Berlin, Mar 16 (efe-epa).- A German pharmaceutical company on Monday rejected media reports that the United States had offered to buy the exclusive rights for a vaccine against the coronavirus.
German media on Sunday claimed that US President Donald Trump had tried to offer “large sums of money” to CureVac, for exclusive access to a vaccine it is developing to fight the COVID-19 disease.
The reports have led to widespread condemnations from the German political class, who have rebuffed the reported attempts to buy exclusive access to a vaccine that is sorely needed around the world, as the number of cases of the coronavirus continue to spiral, especially in Europe.
But the company headquartered in the southwest German state of Baden Wuerttemberg, quickly issued statements denying the reports.
“We abstain from commenting on speculation and reject allegations about offers for acquisition of our company or our technology” the company said in a statement on Twitter on Sunday, before clarifying a day later, “Curevac has not received from the US government or related entities an offer. Curevac rejects all allegations from (the) press”.
Even though CureVac had denied the allegations on Sunday, the report has triggered a wave of criticism against the US government from German political leaders.
“Our laboratories are working to create a vaccine for everyone, without exclusivity,” government spokesperson Ulrike Demmer said on Monday. It is in the common interest “to fight against the pandemic” which she said “knows no borders”.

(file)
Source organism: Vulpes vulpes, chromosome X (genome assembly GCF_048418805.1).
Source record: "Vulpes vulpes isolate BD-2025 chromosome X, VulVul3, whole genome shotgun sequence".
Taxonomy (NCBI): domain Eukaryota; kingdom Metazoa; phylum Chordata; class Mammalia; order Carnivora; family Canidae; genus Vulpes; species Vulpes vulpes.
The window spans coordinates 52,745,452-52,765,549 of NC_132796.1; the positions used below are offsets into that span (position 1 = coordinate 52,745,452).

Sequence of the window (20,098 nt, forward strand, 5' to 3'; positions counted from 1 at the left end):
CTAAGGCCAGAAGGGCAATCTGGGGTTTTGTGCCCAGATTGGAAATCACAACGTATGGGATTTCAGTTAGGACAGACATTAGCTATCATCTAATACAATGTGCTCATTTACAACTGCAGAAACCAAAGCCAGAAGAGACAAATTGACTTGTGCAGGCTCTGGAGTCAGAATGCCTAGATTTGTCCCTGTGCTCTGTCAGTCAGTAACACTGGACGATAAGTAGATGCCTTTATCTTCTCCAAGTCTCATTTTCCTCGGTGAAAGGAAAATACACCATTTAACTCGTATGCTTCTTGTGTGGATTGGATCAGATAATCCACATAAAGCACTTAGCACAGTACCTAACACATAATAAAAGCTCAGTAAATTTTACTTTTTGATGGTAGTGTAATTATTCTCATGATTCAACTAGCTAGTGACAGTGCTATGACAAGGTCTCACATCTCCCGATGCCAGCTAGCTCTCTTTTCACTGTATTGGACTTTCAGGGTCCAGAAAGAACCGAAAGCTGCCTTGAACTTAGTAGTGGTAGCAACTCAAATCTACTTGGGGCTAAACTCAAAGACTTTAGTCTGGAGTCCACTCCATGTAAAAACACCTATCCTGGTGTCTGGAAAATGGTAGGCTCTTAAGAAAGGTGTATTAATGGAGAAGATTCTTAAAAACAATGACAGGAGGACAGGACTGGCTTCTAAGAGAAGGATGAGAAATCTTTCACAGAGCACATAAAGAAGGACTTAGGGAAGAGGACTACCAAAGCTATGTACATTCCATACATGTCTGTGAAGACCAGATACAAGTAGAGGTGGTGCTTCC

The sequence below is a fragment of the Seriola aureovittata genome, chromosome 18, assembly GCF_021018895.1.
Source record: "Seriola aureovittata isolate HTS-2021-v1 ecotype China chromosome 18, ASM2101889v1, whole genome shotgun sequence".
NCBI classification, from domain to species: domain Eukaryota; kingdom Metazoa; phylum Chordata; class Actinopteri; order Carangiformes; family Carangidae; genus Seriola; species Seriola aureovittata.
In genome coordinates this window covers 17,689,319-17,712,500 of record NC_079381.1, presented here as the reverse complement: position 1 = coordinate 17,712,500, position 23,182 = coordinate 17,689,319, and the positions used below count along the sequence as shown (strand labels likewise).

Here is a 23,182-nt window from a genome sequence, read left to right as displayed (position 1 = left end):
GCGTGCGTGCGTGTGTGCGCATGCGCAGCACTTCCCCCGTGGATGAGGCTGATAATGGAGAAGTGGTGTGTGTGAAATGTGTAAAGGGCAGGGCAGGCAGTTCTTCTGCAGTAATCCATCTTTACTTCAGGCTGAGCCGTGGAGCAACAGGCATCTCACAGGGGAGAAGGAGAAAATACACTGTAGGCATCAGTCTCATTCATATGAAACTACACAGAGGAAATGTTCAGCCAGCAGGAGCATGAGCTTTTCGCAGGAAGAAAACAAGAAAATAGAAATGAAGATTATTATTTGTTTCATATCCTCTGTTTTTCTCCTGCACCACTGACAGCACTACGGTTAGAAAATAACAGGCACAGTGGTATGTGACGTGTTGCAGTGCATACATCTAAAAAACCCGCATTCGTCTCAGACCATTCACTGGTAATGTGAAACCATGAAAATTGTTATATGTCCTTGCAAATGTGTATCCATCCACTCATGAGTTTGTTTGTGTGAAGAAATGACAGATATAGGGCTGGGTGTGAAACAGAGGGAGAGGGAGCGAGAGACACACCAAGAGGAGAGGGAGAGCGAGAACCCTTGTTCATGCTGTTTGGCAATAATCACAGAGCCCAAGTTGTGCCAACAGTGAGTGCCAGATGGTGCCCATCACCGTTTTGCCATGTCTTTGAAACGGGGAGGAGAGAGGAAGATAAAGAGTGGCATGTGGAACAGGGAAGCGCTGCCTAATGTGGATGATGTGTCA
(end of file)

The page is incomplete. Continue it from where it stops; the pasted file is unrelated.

“We totally reject this possibility,” said a spokesperson for the Ministry of Economy, whose minister, Peter Altmaier, told German public TV on Sunday that “Germany is not for sale.”
Trump’s alleged offer, first reported by Sunday newspaper Die Welt, was also heavily criticized by Germany’s foreign minister, Heiko Maas, who posted a short statement on his official Twitter account saying “German researchers are global leaders in the development of medicines and vaccines for the world. We cannot allow others to exclusively acquire their research results.”
In statements to the Funke media group, Maas said he had discussed the issue with his counterparts from Canada, South Korea, Brazil and Australia, and underlined that it would be something to table at the G7 crisis response meeting, due to take place this week.
“We all have the same goal: to slow down the spread of COVID-19 and save lives. It is therefore all the more important to coordinate measures. We need more, not less cooperation right now.”
The White House has not commented on the reports. EFE-EPA